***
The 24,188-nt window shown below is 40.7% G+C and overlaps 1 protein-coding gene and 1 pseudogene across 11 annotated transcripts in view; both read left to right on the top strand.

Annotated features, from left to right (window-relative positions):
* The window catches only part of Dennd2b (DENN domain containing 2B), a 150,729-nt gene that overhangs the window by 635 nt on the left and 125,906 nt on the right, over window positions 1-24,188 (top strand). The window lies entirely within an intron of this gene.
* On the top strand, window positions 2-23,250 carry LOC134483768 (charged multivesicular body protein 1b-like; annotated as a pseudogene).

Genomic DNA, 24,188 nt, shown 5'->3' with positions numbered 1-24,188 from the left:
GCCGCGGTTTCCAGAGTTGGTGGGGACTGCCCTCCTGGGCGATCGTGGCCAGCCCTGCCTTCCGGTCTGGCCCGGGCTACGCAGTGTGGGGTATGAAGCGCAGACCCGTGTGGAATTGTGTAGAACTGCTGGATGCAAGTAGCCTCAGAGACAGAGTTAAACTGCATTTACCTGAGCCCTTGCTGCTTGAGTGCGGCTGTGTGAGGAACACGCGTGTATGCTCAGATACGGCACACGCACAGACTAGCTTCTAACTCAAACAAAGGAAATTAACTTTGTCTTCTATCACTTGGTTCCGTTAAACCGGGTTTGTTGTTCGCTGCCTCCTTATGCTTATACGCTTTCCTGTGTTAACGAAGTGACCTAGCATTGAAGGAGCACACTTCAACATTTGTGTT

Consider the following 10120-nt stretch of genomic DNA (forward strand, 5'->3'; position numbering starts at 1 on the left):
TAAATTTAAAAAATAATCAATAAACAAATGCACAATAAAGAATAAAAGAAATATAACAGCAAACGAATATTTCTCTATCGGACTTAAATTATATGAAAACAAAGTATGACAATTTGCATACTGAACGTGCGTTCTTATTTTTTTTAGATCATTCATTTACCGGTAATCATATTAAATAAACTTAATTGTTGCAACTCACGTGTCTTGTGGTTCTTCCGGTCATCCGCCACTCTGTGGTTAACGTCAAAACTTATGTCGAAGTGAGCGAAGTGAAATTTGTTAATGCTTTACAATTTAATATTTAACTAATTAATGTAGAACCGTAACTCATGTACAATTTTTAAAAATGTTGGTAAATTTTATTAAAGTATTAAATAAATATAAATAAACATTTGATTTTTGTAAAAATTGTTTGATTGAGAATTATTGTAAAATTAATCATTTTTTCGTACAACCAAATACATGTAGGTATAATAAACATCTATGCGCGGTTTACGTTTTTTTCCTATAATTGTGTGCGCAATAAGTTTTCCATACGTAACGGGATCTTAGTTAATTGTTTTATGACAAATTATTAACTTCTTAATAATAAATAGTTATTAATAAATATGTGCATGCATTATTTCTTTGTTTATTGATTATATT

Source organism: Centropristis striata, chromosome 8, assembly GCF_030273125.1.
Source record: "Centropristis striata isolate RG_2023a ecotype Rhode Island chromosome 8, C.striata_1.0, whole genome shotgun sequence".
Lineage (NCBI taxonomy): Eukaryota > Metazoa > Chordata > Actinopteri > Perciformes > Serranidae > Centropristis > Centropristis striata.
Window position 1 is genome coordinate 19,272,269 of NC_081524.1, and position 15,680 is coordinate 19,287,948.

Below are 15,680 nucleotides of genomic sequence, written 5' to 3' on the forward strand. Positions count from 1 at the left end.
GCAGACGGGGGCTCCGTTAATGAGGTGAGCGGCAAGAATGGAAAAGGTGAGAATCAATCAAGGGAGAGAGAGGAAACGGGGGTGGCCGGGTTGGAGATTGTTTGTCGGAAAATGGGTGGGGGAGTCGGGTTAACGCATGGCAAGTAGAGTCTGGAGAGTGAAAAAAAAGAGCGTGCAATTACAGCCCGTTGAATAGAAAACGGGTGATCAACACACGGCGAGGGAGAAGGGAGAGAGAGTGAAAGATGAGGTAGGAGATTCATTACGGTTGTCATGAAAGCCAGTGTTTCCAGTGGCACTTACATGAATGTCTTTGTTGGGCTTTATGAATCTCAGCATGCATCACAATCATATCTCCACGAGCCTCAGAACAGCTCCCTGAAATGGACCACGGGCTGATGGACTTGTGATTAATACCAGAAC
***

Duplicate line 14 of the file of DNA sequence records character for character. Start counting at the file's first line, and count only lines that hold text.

GCAGACGGGGGCTCCGTTAATGAGGTGAGCGGCAAGAATGGAAAAGGTGAGAATCAATCAAGGGAGAGAGAGGAAACGGGGGTGGCCGGGTTGGAGATTGTTTGTCGGAAAATGGGTGGGGGAGTCGGGTTAACGCATGGCAAGTAGAGTCTGGAGAGTGAAAAAAAAGAGCGTGCAATTACAGCCCGTTGAATAGAAAACGGGTGATCAACACACGGCGAGGGAGAAGGGAGAGAGAGTGAAAGATGAGGTAGGAGATTCATTACGGTTGTCATGAAAGCCAGTGTTTCCAGTGGCACTTACATGAATGTCTTTGTTGGGCTTTATGAATCTCAGCATGCATCACAATCATATCTCCACGAGCCTCAGAACAGCTCCCTGAAATGGACCACGGGCTGATGGACTTGTGATTAATACCAGAAC